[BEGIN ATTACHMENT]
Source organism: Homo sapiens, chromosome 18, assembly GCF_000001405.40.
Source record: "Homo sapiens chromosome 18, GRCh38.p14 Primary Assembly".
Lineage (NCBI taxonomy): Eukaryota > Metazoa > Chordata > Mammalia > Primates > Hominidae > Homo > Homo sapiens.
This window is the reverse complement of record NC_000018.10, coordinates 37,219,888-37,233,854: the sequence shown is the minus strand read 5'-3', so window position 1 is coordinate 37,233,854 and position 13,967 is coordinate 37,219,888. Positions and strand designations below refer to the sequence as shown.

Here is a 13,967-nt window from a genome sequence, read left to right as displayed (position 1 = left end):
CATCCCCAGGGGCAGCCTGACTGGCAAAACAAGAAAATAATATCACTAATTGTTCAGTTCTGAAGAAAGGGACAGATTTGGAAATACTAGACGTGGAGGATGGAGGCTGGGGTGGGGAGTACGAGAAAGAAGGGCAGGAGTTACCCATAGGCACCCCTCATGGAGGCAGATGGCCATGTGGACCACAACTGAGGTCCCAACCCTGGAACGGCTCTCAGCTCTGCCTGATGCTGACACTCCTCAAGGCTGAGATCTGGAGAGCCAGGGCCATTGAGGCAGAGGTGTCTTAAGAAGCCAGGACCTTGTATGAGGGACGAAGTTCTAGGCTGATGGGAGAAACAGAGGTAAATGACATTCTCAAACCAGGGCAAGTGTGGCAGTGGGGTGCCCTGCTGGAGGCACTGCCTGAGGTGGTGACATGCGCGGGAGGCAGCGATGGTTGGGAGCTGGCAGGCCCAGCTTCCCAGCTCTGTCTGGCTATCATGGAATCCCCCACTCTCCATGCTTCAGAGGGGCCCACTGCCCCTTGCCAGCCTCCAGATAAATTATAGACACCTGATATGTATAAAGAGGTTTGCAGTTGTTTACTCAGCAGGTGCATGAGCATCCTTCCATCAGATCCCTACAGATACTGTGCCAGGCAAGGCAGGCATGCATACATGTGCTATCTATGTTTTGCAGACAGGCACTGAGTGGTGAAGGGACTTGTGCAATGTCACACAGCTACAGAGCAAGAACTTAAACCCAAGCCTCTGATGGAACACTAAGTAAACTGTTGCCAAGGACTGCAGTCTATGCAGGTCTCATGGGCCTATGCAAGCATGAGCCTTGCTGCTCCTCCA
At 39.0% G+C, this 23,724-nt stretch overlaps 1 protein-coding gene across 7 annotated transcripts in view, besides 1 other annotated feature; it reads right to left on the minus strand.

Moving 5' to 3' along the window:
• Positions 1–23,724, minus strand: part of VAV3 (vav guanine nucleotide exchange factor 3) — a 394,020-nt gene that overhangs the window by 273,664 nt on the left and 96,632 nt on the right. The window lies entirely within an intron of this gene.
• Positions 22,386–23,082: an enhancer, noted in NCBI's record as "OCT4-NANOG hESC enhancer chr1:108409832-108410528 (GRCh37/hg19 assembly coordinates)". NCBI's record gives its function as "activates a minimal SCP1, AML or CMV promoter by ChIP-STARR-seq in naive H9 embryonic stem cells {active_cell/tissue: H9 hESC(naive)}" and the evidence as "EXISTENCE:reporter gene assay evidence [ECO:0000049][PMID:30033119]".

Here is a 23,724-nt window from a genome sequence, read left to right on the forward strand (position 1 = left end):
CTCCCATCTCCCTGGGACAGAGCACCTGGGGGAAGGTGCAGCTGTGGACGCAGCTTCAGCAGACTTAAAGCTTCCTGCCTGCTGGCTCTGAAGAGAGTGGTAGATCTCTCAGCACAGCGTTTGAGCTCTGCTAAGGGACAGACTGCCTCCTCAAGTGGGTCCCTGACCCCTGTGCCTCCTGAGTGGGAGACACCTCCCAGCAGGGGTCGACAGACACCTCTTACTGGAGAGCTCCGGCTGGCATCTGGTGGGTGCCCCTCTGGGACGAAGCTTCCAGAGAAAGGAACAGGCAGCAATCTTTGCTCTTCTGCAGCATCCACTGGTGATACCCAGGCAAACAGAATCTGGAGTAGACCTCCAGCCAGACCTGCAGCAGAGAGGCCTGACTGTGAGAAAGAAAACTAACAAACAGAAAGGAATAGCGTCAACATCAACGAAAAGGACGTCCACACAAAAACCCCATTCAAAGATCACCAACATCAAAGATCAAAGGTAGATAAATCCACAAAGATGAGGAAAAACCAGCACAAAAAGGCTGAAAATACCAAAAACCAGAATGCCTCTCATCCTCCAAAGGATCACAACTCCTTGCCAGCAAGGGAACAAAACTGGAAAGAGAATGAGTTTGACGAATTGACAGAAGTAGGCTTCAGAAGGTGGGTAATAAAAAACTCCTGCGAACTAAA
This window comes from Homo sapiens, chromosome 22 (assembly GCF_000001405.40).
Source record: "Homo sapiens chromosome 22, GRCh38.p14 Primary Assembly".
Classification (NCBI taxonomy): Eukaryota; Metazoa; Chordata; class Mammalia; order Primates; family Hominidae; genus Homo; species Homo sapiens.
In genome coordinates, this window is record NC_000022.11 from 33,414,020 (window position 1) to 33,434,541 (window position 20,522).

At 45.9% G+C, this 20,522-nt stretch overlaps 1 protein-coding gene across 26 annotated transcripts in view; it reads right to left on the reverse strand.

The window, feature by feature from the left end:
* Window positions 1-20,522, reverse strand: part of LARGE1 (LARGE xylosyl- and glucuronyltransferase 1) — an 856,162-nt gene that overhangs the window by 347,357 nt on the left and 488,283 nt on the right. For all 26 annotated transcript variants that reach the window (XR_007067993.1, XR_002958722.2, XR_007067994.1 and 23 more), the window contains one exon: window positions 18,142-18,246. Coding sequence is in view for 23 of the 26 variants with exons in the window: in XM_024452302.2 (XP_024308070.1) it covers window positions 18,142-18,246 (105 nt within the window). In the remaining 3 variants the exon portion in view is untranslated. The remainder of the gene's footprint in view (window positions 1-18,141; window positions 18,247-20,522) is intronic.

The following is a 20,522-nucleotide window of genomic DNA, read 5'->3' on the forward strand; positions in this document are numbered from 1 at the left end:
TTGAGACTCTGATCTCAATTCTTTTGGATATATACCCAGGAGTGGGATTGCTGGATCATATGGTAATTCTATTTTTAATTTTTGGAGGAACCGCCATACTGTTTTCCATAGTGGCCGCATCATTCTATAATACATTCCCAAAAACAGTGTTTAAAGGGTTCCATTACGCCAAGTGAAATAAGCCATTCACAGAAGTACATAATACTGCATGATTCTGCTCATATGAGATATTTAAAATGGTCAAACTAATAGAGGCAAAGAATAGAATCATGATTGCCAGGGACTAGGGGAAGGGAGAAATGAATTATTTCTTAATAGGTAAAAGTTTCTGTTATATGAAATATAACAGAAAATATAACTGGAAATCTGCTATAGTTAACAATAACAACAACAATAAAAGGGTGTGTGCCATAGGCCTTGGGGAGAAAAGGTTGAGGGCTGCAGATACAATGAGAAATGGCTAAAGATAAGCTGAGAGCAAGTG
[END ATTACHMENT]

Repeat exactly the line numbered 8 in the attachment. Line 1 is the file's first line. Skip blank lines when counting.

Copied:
Moving 5' to 3' along the window: